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November 27, 2018


I feel like every time I talk to a doctor and get more information, another part of my brain permanently shuts off. I've been telling a few friends that I've been doing so much research on AT/RT and how advanced it is in some kids when it's first found, and what it might mean for Julia's survival chances since hers was localized, hadn't metastasized, was operable, etc. I was really trying to be encouraged comparing our situation to others...

But none of that matters, because it's not AT/RT.

CHOP only sees 5 cases of AT/RT a year because it's so rare... but the aggressive cancer Julia *actually* has, has only been seen FOUR TIMES in our oncologist's several-decades long career.

What the fuck.

Really. What the hell else am I supposed to say to that news?

I wrote the name down somewhere, and I don't even want to remind myself what it's called. I couldn't bring myself to ask our doctor how many of those 4 children are still alive, because I was too afraid the answer would be 0. I don't think I want to do any research on it at this point. I had found a great support group for AT/RT... but this cancer is so rare... I'd probably be the founder of a support group and I'm not in the position to support anyone!

What it means as far as treatment. There still IS treatment. Our oncologist said survival is "along the lines" of AT/RT. Which is not good, but we already knew that. At least the doctor didn't tell us we were headed straight to hospice or anything like that. We are going to treat it very aggressively. The chemo protocol did change from AT/RT. AT/RT is a very intense chemo treatment using 5 drugs. This treatment is not quite as intense, and uses only 2. These are the two best drugs they know to use (in their *very* limited experience) as they've seen that it responds like some other more common brain cancers. They expect to start chemo in roughly 2 weeks, as soon as neurology confirms she's healed "enough" from her surgeries. Unfortunately intense radiation therapy is definitely part of this treatment. We had been hoping to get out of that with AT/RT. The oncologist said there's no hope of that with this one. The plan is to start her on the most effective chemo drug, and see how the left over cancer responds. If it's responding, they will keep her on it longer to do as much as work as possible. They will then likely double up and go at it with both chemo drugs for another round and compare results. At around the 3 month mark, 6 at the absolute latest, she will start a very intense radiation treatment. SIX WEEKS, 5 days a week. Holy shit that's a lot of radiation. And it's near her brain stem, which is the scary part. She said it's NOT whole brain radiation, which is generally worst-case scenario; it will be a combination of proton/photon depending on how well she responds to chemo. Julia will be put under anesthesia every day to tolerate it. During that time, they will back off the chemo to either none or a low dose. After the 6 week radiation, she will go back onto chemo for the remainder of the year.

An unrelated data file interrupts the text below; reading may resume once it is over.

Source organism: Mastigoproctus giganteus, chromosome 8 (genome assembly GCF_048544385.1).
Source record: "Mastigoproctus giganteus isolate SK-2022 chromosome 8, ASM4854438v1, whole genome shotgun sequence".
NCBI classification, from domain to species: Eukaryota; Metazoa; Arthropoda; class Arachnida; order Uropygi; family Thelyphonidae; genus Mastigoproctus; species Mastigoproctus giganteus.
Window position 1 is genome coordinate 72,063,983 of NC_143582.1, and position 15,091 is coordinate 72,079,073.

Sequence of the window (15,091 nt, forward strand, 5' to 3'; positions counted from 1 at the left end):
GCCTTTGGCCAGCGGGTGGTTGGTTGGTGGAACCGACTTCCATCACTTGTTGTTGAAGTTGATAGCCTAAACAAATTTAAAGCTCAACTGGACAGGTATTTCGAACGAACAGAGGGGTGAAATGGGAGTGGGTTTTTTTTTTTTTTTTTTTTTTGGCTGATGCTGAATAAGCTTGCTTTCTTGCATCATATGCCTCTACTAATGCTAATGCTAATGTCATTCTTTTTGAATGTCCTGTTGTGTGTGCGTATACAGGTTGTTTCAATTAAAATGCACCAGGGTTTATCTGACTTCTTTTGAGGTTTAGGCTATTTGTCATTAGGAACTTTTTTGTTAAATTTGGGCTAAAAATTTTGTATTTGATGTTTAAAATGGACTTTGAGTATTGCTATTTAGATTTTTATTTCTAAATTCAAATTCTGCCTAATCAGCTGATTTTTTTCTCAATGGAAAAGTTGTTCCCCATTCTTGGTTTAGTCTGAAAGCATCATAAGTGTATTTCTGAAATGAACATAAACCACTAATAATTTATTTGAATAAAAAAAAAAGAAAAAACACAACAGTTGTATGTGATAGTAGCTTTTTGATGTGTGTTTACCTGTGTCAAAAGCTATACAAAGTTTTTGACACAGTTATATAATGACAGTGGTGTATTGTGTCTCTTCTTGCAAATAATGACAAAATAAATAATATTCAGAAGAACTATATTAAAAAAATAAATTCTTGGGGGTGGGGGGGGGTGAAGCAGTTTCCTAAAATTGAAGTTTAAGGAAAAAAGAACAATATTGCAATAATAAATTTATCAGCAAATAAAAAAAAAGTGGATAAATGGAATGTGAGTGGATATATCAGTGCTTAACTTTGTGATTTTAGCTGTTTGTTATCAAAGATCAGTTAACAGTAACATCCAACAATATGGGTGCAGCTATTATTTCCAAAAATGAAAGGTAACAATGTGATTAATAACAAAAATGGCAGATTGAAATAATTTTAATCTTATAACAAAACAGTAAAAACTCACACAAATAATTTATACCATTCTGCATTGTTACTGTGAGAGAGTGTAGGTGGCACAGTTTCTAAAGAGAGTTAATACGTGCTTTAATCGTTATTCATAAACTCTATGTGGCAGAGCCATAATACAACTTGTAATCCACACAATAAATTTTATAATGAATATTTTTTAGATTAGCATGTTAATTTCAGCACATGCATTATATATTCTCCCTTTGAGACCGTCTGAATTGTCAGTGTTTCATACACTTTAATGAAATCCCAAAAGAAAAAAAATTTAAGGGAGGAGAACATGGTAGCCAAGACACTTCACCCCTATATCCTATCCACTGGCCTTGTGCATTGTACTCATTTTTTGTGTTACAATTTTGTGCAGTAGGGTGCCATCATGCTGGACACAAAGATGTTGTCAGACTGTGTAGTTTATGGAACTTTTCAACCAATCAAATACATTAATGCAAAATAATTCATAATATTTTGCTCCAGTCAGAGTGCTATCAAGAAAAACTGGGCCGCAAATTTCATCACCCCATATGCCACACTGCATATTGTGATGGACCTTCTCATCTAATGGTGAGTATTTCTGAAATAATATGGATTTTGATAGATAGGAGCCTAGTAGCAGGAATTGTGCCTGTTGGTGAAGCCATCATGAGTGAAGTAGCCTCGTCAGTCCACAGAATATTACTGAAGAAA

The oncologist stressed there IS still hope for her. So I guess we're going to cling to that and move forward.